How much can the Phillies actually spend this offseason?

A general view of Citizens Bank Park (Photo by Mitchell Leff/Getty Images)
A general view of Citizens Bank Park (Photo by Mitchell Leff/Getty Images) /
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Zack Wheeler #45 of the Philadelphia Phillies (Photo by Mitchell Leff/Getty Images) /

Phillies Due for Raises in their Current Contracts

  • Zack Wheeler – 2020 Salary: $21.5 million, 2021 Salary: $22.5 million
  • Andrew McCutchen – 2020 Salary: $17 million, 2021 Salary: $20 million
  • Aaron Nola – 2020 Salary: $8 million, 2021 Salary: $11.75 million
  • Scott Kingery – 2020 Salary: $1.5 million, 2021 Salary: $4 million
  • Odubel Herrera – 2020 Salary: $7.35 million, 2021 Salary: $10.35 million

That adds up to $13.25 million in raises for 2021. Subtract that from the previous total ($58.625 million), and we’re left with $45.375 million coming off the books.

It’s also safe to assume that the Phillies will tender Zach Eflin, Rhys Hoskins and Andrew Knapp contracts in arbitration. Based on arbitration numbers for similar players, I estimate that raises for those three will cost somewhere between $5 to $6 million.

That means our new total is approximately $40 million coming off the books in 2021.

Note: The Phillies will also likely tender contacts to at least a few of the eight other arbitration-eligible players on their roster, which would reduce the total spending room even further.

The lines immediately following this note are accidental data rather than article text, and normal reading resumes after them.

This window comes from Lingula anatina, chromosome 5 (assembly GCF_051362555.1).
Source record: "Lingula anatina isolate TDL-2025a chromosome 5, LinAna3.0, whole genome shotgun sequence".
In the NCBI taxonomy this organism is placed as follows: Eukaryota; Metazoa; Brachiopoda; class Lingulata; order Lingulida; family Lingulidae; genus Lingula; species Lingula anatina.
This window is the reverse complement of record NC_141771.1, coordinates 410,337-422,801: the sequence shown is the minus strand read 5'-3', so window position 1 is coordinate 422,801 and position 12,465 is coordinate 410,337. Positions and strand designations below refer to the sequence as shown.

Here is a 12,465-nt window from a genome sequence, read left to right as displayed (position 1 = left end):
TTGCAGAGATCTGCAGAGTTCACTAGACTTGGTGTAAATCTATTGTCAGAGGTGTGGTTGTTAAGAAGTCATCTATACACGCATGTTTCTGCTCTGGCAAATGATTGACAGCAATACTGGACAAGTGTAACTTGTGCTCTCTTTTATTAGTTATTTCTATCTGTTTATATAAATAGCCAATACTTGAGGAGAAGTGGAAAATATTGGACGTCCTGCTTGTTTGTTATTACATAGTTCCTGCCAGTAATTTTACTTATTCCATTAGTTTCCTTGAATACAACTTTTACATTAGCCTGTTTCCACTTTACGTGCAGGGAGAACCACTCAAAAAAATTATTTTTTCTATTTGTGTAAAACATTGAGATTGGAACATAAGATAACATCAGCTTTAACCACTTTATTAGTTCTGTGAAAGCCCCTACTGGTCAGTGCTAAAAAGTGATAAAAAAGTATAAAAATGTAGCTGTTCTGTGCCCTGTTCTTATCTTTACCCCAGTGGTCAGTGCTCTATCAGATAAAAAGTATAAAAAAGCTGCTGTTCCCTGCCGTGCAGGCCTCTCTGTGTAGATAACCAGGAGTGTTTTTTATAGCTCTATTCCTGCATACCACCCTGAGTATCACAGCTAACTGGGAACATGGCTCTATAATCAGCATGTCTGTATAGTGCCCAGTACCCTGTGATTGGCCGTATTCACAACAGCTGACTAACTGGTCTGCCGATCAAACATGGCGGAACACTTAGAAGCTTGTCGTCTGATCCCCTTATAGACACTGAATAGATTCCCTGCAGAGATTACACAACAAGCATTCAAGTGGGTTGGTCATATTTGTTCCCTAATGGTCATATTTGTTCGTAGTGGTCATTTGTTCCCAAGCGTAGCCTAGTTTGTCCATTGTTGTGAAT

Potential Non-Tenders

The Phillies could save $8.2 million more by non-tendering Hector Neris (2020 Salary: $4.6 million) and Vince Velasquez ($3.6 million). However, they’d likely have to spend at least that much money to replace these two on the free agent market.

They could also non-tender cheaper players like Phil Gosselin ($575,000), David Hale ($575,000) and Adam Morgan ($1,575,000). Once again, the savings here are negligible, considering the Phillies would have to pay three other guys to replace them on the roster.

Final Totals

If the Phillies non-tender all five players I mentioned, that leaves them with a grand total of about $51 million to fill 14 spots on the roster.

Even if the Phillies were to fill 9 of those spots with guys making the league minimum (which is highly unlikely) that would leave the team with about $46 million to spend on only five free agents.

And that doesn’t even account for a payroll reduction.

If the reports are true that the Phillies plan to reduce their payroll in 2021, that leaves the team with very little money to spend on a catcher, a middle infielder, another starting pitcher, and a few quality relievers.

If John Middleton doesn’t invest some more money into this team, the Phillies could be even more disappointing next season than they were this year.

Additional Notes

My Luxury Tax Calculations: Arrieta ($25 million) + Realmuto ($10 million) + Gregorius ($14 million) + Robertson ($11.5 million) + Bruce ($1.375 million) + Alvarez ($2.95 million) + Hunter ($850,000) + $2 million increased luxury tax threshold = $68.125 million

All contract information comes from Spotrac.

To learn more about the Phillies’ payroll as it pertains to the luxury tax, you can read these excellent pieces by Corey Seidman for Yahoo Sports and Matt Gelb for The Athletic.

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